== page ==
use vary with different aircraft. On some aircraft, the spoilers are long narrow surfaces,
hinged at their leading edge to the upper surfaces of the wings. In the retracted position,
they are flush with the wing skin. In the raised position, they greatly reduce wing lift by
destroying the smooth flow of air over the wing surface.
SPEED BRAKES. Speed brakes are movable control surfaces used for reducing the
speed of the aircraft. Some manufacturers refer to them as dive brakes; others refer to
them as dive flaps. On some aircraft, they're hinged to the sides or bottom of the fuselage.
Regardless of their location, speed brakes serve the same purposeto keep the airspeed
from building too high when the aircraft dives. Speed brakes slow the aircraft's speed
before it lands.
SLATS. Slats are movable control surfaces that attach to the leading edge of the wing.
When the slat is retracted, it forms the leading edge of the wing. When the slat is open
(extended forward), a slot is created between the slat and the wing leading edge. Highenergy air is introduced into the boundary layer over the top of the wing. At low airspeeds,
this action improves the lateral control handling characteristics.
LANDING GEAR
Before World War II, aircraft were made with their main landing gear located behind the
center of gravity. An auxiliary gear under the fuselage nose was added. This arrangement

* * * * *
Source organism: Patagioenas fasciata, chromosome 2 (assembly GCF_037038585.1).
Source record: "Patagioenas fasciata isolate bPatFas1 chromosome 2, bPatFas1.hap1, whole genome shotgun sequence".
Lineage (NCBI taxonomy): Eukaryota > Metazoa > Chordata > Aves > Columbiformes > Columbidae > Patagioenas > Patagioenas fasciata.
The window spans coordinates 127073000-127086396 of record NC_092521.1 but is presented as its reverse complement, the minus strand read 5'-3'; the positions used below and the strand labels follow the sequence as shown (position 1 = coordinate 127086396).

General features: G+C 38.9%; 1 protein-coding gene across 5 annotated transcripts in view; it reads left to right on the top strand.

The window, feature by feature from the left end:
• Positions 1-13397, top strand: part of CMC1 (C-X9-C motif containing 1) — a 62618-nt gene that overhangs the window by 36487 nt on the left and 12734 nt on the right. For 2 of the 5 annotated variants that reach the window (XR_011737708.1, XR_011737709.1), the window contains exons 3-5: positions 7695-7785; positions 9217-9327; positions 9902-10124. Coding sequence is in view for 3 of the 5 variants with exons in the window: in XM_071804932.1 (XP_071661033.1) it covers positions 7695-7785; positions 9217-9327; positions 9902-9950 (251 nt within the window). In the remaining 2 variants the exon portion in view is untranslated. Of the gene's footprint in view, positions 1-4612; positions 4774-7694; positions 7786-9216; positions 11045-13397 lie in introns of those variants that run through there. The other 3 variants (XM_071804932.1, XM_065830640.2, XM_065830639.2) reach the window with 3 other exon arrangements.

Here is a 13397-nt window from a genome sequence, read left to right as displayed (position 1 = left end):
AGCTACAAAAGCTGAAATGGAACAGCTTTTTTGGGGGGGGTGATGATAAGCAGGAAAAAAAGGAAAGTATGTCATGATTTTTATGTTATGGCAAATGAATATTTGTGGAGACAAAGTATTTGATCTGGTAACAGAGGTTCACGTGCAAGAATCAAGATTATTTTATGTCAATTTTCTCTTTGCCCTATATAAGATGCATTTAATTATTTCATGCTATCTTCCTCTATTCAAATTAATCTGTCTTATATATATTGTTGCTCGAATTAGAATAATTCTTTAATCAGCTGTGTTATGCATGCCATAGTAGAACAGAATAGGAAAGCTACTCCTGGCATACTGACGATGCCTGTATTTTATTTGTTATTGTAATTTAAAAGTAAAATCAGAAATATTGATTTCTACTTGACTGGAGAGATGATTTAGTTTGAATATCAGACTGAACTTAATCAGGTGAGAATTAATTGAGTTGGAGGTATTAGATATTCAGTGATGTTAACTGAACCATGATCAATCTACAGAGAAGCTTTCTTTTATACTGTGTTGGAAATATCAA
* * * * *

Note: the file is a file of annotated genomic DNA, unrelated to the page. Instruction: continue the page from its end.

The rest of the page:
became known as the tricycle type of landing gear. Nearly all present-day Navy aircraft
are equipped with tricycle landing gear.
The tricycle gear has the following advantages over older landing gear:
-

More stable in motion on the ground


Maintains the fuselage in a level position
Increases the pilot's visibility and control
Makes landing easier, especially in cross winds

Image 2.5 - Typical Landing Gear System.


The landing gear system (Image 2.5) consists of three retractable landing gear
assemblies. Each main landing gear has a conventional air-oil shock strut, a wheel brake
assembly, and a wheel and tire assembly. The nose landing gear has a conventional airoil shock strut, a shimmy damper, and a wheel and tire assembly.

3. Damage
Harm or injuty to a person, property or system resulting in impairment or loss of function,
usefulness, or value.

Aircraft Structures
Aircraft structures are built to minimize weight while increasing safety and reliability.
The analysis and design of flight structures takes into account static strength, buckling
strength, and fatigue life.

Image 3.1 Structures

Aircraft Structural Damage:


Structural damage quantification and estimating its severity is needed in many aging
structures in aerospace engineering (aircraft wings, fuselages, rotating and
manufacturing machinery) and civil engineering structures (bridges, building, pressure
vessels). The damage may be due to fatigue, corrosion and/or wear of materials resulting